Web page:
For as long as there has been some type of barter or money system, I have no doubt that there have been scammers.

There was probably some caveman trying to figure out how to scam other cavemen out of their hard-earned saber-toothed tiger pelts or whatever currency they were using or trading.

As technology has advanced, the scammers have evolved, too. But they still want the same thing — the easy way to your money, by hitting your emotions or downright scaring or tricking you to give them your money.

With such schemes popping up with a vengeance in recent weeks, I’ve compiled an overview of prolific scams that just won’t go away.

Take today’s information and share it with your friends and relatives — particularly senior citizens, who often are the target. Share it by email, Twitter, Facebook or clip it out, mail it to someone, or better yet walk it over to an elderly neighbor.

People get targeted by scammers every day. I get calls all the time from people who are wondering if the scam call they just got is for real — so much so that sometimes I feel like a broken record.

Some of these may have slight variations, but the scam is the same.

For example, reader Diane McCullough of Akron called recently to tell me of a twist on a billing scam. She got a phone call saying there had been a computer glitch and she overpaid her magazine subscription by $79. The caller wanted to credit her account and rattled off a card number that wasn’t hers, expecting her to then give him the right number.

“They’re so convincing,” she said.

We need to keep sharing this knowledge so we don’t give the power — or our hard-earned money — to those pesky scammers.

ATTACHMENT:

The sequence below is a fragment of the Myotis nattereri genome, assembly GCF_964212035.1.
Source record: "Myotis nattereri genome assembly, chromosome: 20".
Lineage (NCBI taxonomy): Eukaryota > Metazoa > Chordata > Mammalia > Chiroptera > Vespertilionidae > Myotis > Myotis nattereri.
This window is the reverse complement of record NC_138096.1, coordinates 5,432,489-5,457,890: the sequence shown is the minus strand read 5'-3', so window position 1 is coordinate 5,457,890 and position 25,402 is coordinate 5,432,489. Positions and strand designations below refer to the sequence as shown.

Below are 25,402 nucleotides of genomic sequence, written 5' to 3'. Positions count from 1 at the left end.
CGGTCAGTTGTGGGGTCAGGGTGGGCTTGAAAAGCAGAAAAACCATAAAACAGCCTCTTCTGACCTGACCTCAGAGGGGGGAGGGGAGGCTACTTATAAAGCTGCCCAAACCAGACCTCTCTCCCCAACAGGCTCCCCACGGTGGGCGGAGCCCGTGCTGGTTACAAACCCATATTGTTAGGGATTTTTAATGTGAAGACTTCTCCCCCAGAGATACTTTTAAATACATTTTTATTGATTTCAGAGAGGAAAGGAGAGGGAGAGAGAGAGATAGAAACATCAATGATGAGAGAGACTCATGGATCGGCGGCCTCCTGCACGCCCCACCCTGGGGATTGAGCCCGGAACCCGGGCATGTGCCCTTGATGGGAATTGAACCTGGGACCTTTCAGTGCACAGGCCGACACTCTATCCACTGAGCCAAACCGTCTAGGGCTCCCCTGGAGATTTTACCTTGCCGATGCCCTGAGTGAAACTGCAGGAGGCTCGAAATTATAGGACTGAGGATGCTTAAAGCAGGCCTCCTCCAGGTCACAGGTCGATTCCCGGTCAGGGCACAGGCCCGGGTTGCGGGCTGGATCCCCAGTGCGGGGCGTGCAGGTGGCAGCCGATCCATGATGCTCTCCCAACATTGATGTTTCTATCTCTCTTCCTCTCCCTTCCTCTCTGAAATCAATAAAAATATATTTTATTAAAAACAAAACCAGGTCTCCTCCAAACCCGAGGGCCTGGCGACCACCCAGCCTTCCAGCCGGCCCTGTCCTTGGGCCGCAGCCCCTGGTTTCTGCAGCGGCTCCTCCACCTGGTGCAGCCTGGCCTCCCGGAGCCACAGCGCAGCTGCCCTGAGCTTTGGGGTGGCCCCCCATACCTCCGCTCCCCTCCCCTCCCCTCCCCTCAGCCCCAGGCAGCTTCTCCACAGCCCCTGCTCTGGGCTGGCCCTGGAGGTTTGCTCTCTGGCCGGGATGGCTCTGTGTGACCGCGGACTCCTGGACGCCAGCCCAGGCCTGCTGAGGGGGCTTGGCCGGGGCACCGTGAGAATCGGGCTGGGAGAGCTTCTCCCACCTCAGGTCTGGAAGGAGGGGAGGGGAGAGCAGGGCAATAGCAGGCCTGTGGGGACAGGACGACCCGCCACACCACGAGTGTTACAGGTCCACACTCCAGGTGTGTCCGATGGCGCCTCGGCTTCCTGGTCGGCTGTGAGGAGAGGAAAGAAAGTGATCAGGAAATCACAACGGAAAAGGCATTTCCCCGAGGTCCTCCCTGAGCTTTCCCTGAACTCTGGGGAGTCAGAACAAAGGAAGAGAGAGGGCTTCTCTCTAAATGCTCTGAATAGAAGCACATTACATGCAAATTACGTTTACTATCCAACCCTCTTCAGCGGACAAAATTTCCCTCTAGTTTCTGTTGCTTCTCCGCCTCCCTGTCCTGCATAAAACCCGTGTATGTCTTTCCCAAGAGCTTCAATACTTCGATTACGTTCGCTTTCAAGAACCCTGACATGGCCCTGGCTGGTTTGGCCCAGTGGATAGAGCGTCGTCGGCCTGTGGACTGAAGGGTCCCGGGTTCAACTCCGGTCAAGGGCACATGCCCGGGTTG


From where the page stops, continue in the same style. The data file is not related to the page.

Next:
Robocall reminder

Many of these scam calls come through those annoying robocalls on your house phone and cellphone and yes, they’ve gotten so out of hand that they’re maddening.

You can register your number on the Federal Do Not Call List, 888-382-1222, but that will block calls from legitimate companies who make phone calls. Most robocalls come from scammers who are illegally calling you, so they’re not abiding by the Do Not Call List.

If you have an Internet-based phone system, such as Time Warner Digital phone or AT&T’s U-verse or Verizon’s Fios, you can use a free service I’ve written about before called Nomorobo. The service, www.nomorobo.com, was a winner of the Federal Trade Commission’s contest a few years ago to come up with new technology to block robocallers.

Once you register, details are on the website or you can read a previous column of mine at http://bit.ly/1jNwGo5, the service will hang up on robocallers.

We’ve been using Nomorobo for more than a year at home, and it’s so satisfying when it cuts a robocaller off after a ring or two. For the most part, there have been no glitches; if a call is mistakenly blocked or a robocall comes through, we can report that to Nomorobo.

Unfortunately, it doesn’t work with traditional land line phones or wireless providers and the Nomorobo folks are still lobbying those companies to work with them.

Betty Lin-Fisher can be reached at 330-996-3724 or blinfisher@thebeaconjournal.com. Follow her @blinfisherABJ on Twitter or www.facebook.com/BettyLinFisherABJ and see all her stories at www.ohio.com/betty.